direct cerebral invasion: marlo eggplant on duncan harrison, bbblood and aqua dentata on tourDecember 15, 2015 at 12:55 pm | Posted in new music, no audience underground | Leave a comment
Tags: aqua dentata, bbblood, duncan harrison, marlo eggplant
Duncan Harrison, BBBlood, Aqua Dentata – “Ineluctable modality of the visible”
(self-released tour CD-r, edition of 60)
INELUCTABLE MODALITY OF THE VISIBLE: AT LEAST THAT IF NO MORE, thought through my eyes. Signatures of all things I am here to read, seaspawn and seawrack, the nearing tide, that rusty boot. Snotgreen, bluesilver, rust: coloured signs.
The title of the compilation, “Ineluctable modality of the visible” is a direct quotation in which the protagonist has just free associated, eventually entering into the subjective/objective questionable space. Perhaps that would be the best way to describe this convergence of the works of Duncan Harrison, BBBlood, and Aqua Dentata. Despite thinking that all three are righteous talented dudes, I think this title is a very clever framework in which to curate a collection. The title demands a questioning of the senses: what is the visible, or rather, what are the boundaries of the experience of vision? When an object is observed/witnessed, it exists outside of that experience. There is the form, what we experience in seeing, and the substance, what is actually sitting in front of us. This is an extrapolation of Aristotle who felt sound was different than vision: in the process of hearing and making sounds, a mixing of substance and form are more entwined and mutually reliant [Editor’s note: errm… blimey… if you say so]. Although I may be going a little bit off on a tangent here and letting my academic brain interrupt my appreciation of just a freaking good comp [Editor’s note: ah! Gotcha].
But, damn you, Duncan Harrison! The first track immediately gets me back in my academic head! ‘(Je suis) La Loi’ makes me think of psychoanalytical linguist theorist Julia Kristeva and deconstructionist scholar Jacques Derrida. The use of breath and physiological sounds makes the listening an embodied experience. The listener feels present. It is hard not to notice if one’s lips are dry or if you possibly had too many coffees. The repetition of the words ‘la loi’ meaning ‘the law’ provides the only semi-structure. It is loosely yet intentionally reapplied throughout the piece. I once saw Harrison do a performance at Splitting the Atom down in Brighton in which he stood uttering words barefoot on broken dishes. The tension of harm and presence was so intense. That’s what it is about the track. It has an immediacy to it. Almost like if Houdini were trapped in a room, struggling with a word puzzle. Using recorded voice and live improvisation, the piece feels historical like an old lecture. Maybe the whole thing is a nod to Trevor Wishart or Ellen Moffatt. Or maybe Duncan is losing his mind. Either way, I am sold on this track.
With the second track, ‘The Rye’, there is an experiment in what sounds like tape manipulation and mouth sounds. Great mini-silences and pace. What Harrison demonstrates here is a patience unafraid to allow disconcerted emissions. Metallic whirring transmissions, water flowing, movement sounds, shushing, scratching on surfaces, wind/inhale/exhale… layers and whistles. It is a great follow up to the text-sound playfulness of his first track.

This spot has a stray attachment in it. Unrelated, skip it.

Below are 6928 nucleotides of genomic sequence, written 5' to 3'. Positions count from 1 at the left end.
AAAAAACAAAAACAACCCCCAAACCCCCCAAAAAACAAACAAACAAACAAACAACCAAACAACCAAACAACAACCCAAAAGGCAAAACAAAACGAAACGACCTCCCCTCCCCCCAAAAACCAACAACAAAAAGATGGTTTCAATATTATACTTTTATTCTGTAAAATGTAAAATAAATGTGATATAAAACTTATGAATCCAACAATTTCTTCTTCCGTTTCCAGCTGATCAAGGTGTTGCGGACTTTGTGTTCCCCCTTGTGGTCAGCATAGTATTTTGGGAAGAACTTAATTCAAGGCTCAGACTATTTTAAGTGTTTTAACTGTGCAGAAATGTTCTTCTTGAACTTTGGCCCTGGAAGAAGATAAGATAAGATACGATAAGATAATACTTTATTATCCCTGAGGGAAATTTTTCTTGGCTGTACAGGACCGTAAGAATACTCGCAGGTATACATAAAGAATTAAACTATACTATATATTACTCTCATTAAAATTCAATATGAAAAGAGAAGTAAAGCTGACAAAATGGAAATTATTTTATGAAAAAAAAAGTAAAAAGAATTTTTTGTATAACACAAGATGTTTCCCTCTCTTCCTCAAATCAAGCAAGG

Next up: BBBlood. Paul Watson, like Harrison, has explored different methods and techniques over the years and one can clearly hear his mixed genres spilling and building. I associate BBBlood with capital ‘N’ noise due to his early work or perhaps because of his epic 2013 Crater Lake set. In ‘Xinbad Rapid’, he erupts and flows into processes. You can see his love of patterns and repetition playing with more fully embraced samples. Despite the constant layering, it is not saturated. It still gave me the low ends and rumbles that this old grrl is a sucker for but with measured application. The track feels live yet framed. In ‘Nexistence of Vividence’, BBBlood returns to more of the crunchy reeling and wheeling and dealing. It is a typhoon that builds and waits. Never fully collapsing, the sounds peters out like attempting to catch water running through fingers. Yet there is an ethereal resolution to the struggle and the listeners are laid to rest, an aural wiping of the brow. Time to rest after the long haul.
Eddie Nuttall, a.k.a Aqua Dentata, is not from this planet. I honestly don’t think he is. His music feels like extraterrestrial communication from outside our universe. Like binaural beats and subconscious interfering hypnosis, his untitled track sounds like it is made of laser beams. As a listener, you feel like you merge with the frequency and question your ability to make cognitive sense. It isn’t because of a reliance in bombarding one with several sounds but rather a direct cerebral invasion. To call it a drone would be a disservice because it is mechanistically minimal in texture but complicated in its building. I cannot tell if the sounds are all intentional but my mind hears a widening of sensation and a pleasant obliteration. Nuttall does not back away from higher frequencies but does not accentuate their presence within the composition. I really like the way he uses volume in slight shifts. Sometimes the resonance makes my teeth hurt in the best way possible.
“Ineluctable modality of the visible” is an excellent comp with smart tracks. If one of my friends back home in the States were to ask me for a contemporary recommendation of an album of my favorite sounds in the UK, this would definitely be on the top of my list.
[Editor’s note: this CD-r was produced by the contributors to be sold at a trio of Northern dates last September. The run was mainly snagged by attendees. Perhaps you could try Electric Knife? Or did I hear Duncs say he had a copy or two still?]